other way despite the aroma of pot after the screening.

The first time I saw the movie, I thought it was very creepy and disturbing.
It played like a mystery-horror film for me except that there was no explanation
or resolution to the mystery. The eeire voices in the atmospheric music coming
out of all speakers was what did it for me. I didn't know what was going on
or what was going to happen next. I still don't but it doesn't matter because
this picture is more of a visual experience than a coherant narrative. I guess
it's the most expensive experimental movie ever made. It's impact is similar
to the first three panel Cinerama feature which gave me motion sickness on
the rollercoaster except this time we're on a 'roller coaster' in outer space
in a manner of speaking.

The special visual effects were the best ever created for a motion picture then
and now. Far superior to contemporary CGE which looks very artificial to me.
Kubrick lit his miniatures in relation to the sun which was something that had
never been done before. Previous space ship miniatures were fully lit which made
them look phony. The movie almost has a 'film noirish' style of cinematography with parts of the image in darkness. He also shot them at extreme slow motion on the large
format film stock to retain the fine grain structure. Had he filmed them in 35mm
they would've been quite grainy considering how many separate pieces of film
were combined for each shot. The lighting design, speed and huge 65mm negative
are what made these effects so convincing and lyrical when combined with the
anachronistic classical music. Since there is no air in space, there are no
whooshing space ship sounds like in so many post-2001 sci fi movies. The lack of sound in space is filled with music or the astronaut's breathing (which was the director's own breathing recorded for the mix).

This is a movie that has to be seen on the biggest
screen you can get and projected via a film print or DLP. I don't think it will work
on a television monitor, no matter how large it is. The new HD DVD is so fine grain
I think it could be projected on a larger screen than my 10 foot wide one without
seeing the pixels. I didn't even see any pixels on the white on white sets which
was a problem with the earlier standard DVD. The stereo surround sound re-mix
is excellent and simulates the six channel magnetic origiinal. The sub woofer kicks
in at unlikely moments which is also effective and unsettling.

The version that exists today is the 2 hour and 20 minute cut which is the only
one I've seen. It works fine although the movie is a very slow moving piece to
begin with. The original Roadshow version which played briefly in NYC was another
20 mintues longer. That's the version that got bad reviews as opposed to the shorter
one that is what has been preserved and restored. Kubrick had final cut on the movie
and trimmed it after watching audience reaction. What was cut? From my research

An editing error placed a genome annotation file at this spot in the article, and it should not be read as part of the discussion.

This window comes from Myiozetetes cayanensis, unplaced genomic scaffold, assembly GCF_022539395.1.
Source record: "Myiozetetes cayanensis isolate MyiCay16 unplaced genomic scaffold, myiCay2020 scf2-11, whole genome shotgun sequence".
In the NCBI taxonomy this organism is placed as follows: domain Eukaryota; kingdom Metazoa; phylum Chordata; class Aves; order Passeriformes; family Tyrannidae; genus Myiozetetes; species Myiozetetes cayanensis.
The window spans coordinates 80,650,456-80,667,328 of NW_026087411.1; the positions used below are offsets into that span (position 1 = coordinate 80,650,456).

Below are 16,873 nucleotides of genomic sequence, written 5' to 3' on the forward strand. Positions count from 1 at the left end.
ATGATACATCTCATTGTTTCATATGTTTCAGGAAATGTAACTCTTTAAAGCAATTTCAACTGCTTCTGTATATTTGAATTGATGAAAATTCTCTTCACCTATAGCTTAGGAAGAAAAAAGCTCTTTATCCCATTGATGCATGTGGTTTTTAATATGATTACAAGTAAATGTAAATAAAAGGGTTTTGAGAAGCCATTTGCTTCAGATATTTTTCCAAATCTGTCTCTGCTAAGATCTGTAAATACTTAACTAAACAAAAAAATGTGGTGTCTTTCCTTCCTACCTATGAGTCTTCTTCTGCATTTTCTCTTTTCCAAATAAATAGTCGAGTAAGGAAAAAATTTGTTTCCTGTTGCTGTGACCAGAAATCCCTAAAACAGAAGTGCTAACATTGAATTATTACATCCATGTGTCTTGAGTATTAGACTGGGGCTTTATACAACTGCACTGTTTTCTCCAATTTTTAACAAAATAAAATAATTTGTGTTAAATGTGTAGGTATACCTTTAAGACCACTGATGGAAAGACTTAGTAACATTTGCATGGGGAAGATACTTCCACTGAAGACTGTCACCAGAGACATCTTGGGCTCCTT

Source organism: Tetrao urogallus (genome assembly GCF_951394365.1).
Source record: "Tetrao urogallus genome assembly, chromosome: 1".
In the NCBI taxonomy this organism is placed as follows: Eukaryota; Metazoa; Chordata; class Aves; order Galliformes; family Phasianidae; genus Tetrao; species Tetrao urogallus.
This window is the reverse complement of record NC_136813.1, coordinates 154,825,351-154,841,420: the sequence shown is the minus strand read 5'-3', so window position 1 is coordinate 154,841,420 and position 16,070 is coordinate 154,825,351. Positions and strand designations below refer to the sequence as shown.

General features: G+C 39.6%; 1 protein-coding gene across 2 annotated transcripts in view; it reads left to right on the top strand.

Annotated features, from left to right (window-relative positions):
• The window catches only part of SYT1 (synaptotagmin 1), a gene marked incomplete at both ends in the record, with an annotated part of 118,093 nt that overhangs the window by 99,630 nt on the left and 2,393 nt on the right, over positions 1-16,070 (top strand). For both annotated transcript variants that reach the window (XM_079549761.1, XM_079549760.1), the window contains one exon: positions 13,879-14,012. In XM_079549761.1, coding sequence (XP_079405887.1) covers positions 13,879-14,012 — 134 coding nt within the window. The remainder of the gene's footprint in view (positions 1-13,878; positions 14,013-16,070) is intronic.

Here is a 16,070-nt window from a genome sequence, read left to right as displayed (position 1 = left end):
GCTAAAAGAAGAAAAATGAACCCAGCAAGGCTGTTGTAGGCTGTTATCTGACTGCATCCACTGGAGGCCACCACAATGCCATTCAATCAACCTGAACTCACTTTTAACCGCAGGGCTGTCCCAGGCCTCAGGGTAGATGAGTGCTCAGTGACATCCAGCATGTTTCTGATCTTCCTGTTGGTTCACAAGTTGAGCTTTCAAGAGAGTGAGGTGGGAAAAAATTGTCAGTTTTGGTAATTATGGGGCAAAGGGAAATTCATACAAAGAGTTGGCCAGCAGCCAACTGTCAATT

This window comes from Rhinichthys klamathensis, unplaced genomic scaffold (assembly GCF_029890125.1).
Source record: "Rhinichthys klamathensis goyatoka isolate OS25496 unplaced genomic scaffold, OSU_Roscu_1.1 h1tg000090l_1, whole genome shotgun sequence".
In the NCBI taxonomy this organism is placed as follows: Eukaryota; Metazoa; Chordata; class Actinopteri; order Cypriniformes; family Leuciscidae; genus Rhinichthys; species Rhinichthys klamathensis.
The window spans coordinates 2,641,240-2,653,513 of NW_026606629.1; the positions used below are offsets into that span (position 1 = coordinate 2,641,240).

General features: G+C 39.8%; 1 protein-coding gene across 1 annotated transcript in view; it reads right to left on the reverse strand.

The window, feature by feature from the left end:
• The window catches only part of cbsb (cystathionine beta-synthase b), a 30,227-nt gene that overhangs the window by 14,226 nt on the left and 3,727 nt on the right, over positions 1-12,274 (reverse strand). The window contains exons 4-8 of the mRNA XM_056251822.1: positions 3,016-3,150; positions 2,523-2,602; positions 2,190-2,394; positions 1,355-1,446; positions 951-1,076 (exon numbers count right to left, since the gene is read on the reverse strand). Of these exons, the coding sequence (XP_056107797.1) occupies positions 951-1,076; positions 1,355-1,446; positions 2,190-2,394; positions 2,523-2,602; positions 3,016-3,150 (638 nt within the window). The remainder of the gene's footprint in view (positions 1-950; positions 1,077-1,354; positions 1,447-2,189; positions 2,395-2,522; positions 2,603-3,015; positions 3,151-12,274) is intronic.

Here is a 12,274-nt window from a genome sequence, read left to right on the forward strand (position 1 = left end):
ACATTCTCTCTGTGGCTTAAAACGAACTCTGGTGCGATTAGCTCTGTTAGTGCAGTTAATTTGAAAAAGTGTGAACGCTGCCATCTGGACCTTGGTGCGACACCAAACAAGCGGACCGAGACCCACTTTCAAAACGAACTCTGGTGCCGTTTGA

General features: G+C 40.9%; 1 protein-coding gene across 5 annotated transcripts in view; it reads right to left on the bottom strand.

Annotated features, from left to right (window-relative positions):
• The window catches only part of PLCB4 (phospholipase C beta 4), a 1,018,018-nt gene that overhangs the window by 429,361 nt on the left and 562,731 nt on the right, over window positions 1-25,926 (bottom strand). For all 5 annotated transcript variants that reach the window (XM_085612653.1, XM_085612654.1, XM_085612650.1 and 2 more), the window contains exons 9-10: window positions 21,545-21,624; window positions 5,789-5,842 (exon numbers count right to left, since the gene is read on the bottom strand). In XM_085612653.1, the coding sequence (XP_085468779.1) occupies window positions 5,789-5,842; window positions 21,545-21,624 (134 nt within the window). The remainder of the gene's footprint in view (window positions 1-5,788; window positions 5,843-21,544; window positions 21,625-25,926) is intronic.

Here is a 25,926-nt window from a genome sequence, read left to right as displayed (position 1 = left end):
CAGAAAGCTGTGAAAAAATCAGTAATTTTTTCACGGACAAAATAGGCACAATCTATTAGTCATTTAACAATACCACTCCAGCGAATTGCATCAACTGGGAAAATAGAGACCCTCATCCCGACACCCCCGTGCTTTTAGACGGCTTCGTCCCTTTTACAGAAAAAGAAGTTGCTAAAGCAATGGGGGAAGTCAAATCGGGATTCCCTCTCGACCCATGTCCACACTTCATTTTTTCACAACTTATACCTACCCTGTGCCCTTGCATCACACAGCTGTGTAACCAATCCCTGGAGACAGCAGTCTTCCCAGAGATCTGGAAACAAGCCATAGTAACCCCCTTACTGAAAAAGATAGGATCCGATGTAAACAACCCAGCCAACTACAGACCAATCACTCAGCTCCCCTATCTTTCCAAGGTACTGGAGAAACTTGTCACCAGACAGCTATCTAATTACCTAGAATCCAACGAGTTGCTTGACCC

it appears that the Dawn of Man prologue was much longer. I'm guessing that the
second ape fight had a beginning since there's a jump cut to the middle of it in this
version. There was more footage of Dr. Floyd in the space station which included
a class trip to the place with students and a teacher. There was a scene where Hal
loses a computer chess match with Frank Poole indicating he was malfunctioning. The
second sequene where the astronaut tries to re-install the satelite link with earth
was double the current length. Finally, the star gate climax was longer. I can't tell
whether these extra scenes made the film too slow or whether then enhanced the
experience. Kubrick reportedly destroyed the footage so now we'll never know.
Perhaps it was hypnotically boring at 2 hours and 40 minutes.
He also had the sets and miniatures demolished so other producers wouldn't recycle
them in later movies. Curiously, for someone who was so meticulous about his
productions, Kubrick didn't get involved with their preservation. "Dr. Strangelove"
and "Spartacus" both required extensive and expensive restorations due to studio
neglect after release. "2001" was preserved by MGM in that they made two sets of
65mm black and white separations. The original negative was worn and somewhat
faded but they were able to color correct it and digitally remove the damage for
the new intermediates which will hopefully last another 100 years.

In terms of Kubrick's and Arthur C. Clarke's depiction of the year 2001, most of it has not come to pass.
Like all 'futurists', they made their projections based on the economy and culture of
the time. In the late sixties, we were still at the height of the Cold War with
the Soviet Union which most people thought would be a never ending conflict.
A great deal of federal spending was targeted for it with a large portion going to
the space program to compete with the Russians. Kubrick envisioned setting up
colonies on the moon and an international space station that all travelors could
dock in before continuing their journeys. The end of the Cold War meant that